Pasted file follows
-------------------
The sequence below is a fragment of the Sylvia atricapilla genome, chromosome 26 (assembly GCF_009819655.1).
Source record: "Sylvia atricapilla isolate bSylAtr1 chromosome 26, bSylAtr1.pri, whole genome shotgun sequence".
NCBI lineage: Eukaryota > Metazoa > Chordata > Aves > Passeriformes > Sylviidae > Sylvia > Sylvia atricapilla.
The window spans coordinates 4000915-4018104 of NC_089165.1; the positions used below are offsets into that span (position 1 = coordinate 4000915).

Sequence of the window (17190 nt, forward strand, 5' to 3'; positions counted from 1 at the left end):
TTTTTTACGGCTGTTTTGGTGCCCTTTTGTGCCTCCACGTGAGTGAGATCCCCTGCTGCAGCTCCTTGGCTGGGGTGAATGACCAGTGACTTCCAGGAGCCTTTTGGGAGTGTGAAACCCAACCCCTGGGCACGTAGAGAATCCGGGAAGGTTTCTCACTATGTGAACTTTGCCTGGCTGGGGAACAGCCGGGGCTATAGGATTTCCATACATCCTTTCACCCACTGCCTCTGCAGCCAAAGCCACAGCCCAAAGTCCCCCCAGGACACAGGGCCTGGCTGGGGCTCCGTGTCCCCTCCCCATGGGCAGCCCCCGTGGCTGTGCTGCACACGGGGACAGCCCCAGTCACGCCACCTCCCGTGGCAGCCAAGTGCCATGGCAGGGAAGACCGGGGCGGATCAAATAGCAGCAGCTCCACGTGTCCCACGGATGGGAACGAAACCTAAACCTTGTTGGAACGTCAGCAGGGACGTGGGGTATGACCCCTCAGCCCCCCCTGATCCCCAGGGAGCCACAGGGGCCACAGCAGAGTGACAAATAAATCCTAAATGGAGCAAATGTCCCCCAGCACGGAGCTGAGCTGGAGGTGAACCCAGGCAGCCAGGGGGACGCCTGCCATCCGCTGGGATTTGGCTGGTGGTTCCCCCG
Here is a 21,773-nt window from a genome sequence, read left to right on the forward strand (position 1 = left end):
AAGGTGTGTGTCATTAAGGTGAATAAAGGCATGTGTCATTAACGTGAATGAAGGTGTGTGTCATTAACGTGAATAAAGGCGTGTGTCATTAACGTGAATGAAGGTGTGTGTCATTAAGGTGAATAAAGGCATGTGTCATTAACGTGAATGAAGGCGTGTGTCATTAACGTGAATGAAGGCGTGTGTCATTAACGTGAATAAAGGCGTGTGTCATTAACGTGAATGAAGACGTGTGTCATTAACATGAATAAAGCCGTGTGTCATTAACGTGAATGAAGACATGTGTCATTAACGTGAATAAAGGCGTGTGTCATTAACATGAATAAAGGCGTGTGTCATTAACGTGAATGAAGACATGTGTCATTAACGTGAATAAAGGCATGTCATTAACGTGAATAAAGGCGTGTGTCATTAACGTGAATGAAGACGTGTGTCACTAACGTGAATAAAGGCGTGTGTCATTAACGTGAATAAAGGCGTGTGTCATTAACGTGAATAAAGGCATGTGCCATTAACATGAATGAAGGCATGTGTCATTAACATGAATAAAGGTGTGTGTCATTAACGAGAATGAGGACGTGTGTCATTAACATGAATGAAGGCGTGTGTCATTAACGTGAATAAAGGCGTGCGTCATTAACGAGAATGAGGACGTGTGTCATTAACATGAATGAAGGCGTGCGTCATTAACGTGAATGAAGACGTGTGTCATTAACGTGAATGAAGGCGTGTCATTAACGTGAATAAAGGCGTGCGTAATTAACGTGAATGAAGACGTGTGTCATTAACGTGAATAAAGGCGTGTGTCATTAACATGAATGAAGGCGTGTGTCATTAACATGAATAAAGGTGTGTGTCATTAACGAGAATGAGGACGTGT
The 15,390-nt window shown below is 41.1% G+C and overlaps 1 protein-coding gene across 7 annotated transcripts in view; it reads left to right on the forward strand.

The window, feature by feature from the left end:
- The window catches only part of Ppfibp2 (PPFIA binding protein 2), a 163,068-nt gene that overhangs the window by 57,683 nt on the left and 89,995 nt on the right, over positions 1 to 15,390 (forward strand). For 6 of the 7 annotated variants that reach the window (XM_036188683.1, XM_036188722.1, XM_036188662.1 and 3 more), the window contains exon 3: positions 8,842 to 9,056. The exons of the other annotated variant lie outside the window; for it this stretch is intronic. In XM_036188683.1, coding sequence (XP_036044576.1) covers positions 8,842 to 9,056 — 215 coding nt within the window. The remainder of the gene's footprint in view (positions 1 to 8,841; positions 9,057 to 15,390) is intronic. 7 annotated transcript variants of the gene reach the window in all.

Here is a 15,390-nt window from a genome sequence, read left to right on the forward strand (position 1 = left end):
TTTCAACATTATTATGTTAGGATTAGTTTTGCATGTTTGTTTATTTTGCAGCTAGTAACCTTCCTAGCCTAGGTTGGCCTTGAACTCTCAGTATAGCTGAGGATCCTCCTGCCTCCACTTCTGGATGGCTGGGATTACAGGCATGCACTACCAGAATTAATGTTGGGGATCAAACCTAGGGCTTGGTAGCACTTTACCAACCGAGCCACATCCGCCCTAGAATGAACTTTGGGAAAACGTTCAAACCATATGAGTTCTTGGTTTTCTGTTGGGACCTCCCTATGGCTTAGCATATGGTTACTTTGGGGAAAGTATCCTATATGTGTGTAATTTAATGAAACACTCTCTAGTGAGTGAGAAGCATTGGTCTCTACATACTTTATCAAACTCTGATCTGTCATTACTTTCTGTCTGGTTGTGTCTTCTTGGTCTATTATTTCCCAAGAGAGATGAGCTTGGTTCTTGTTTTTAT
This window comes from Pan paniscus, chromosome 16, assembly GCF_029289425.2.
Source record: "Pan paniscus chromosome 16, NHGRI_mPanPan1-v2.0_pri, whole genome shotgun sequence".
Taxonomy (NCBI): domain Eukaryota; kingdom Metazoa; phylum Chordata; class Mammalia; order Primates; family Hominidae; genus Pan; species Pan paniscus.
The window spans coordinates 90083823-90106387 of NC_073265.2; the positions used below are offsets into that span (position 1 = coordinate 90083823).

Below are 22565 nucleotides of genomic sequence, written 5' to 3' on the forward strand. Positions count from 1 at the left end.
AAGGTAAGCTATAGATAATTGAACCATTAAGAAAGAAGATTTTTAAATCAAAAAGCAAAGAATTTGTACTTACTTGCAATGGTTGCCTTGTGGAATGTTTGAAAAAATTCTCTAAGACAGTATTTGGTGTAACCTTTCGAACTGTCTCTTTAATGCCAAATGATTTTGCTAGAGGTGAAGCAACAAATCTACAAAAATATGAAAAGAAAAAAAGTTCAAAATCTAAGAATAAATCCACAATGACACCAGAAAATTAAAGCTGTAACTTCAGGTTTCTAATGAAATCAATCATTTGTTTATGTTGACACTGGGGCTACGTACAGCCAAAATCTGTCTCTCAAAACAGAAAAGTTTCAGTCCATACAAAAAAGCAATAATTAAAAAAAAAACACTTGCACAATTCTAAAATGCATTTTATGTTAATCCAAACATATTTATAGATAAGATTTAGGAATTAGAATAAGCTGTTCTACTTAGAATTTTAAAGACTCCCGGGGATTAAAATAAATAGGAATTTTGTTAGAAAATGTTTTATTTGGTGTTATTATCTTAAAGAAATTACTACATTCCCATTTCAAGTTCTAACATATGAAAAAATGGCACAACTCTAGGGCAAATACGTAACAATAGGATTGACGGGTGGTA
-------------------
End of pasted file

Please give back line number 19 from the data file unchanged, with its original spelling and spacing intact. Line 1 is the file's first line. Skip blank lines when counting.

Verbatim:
AAGGTAAGCTATAGATAATTGAACCATTAAGAAAGAAGATTTTTAAATCAAAAAGCAAAGAATTTGTACTTACTTGCAATGGTTGCCTTGTGGAATGTTTGAAAAAATTCTCTAAGACAGTATTTGGTGTAACCTTTCGAACTGTCTCTTTAATGCCAAATGATTTTGCTAGAGGTGAAGCAACAAATCTACAAAAATATGAAAAGAAAAAAAGTTCAAAATCTAAGAATAAATCCACAATGACACCAGAAAATTAAAGCTGTAACTTCAGGTTTCTAATGAAATCAATCATTTGTTTATGTTGACACTGGGGCTACGTACAGCCAAAATCTGTCTCTCAAAACAGAAAAGTTTCAGTCCATACAAAAAAGCAATAATTAAAAAAAAAACACTTGCACAATTCTAAAATGCATTTTATGTTAATCCAAACATATTTATAGATAAGATTTAGGAATTAGAATAAGCTGTTCTACTTAGAATTTTAAAGACTCCCGGGGATTAAAATAAATAGGAATTTTGTTAGAAAATGTTTTATTTGGTGTTATTATCTTAAAGAAATTACTACATTCCCATTTCAAGTTCTAACATATGAAAAAATGGCACAACTCTAGGGCAAATACGTAACAATAGGATTGACGGGTGGTA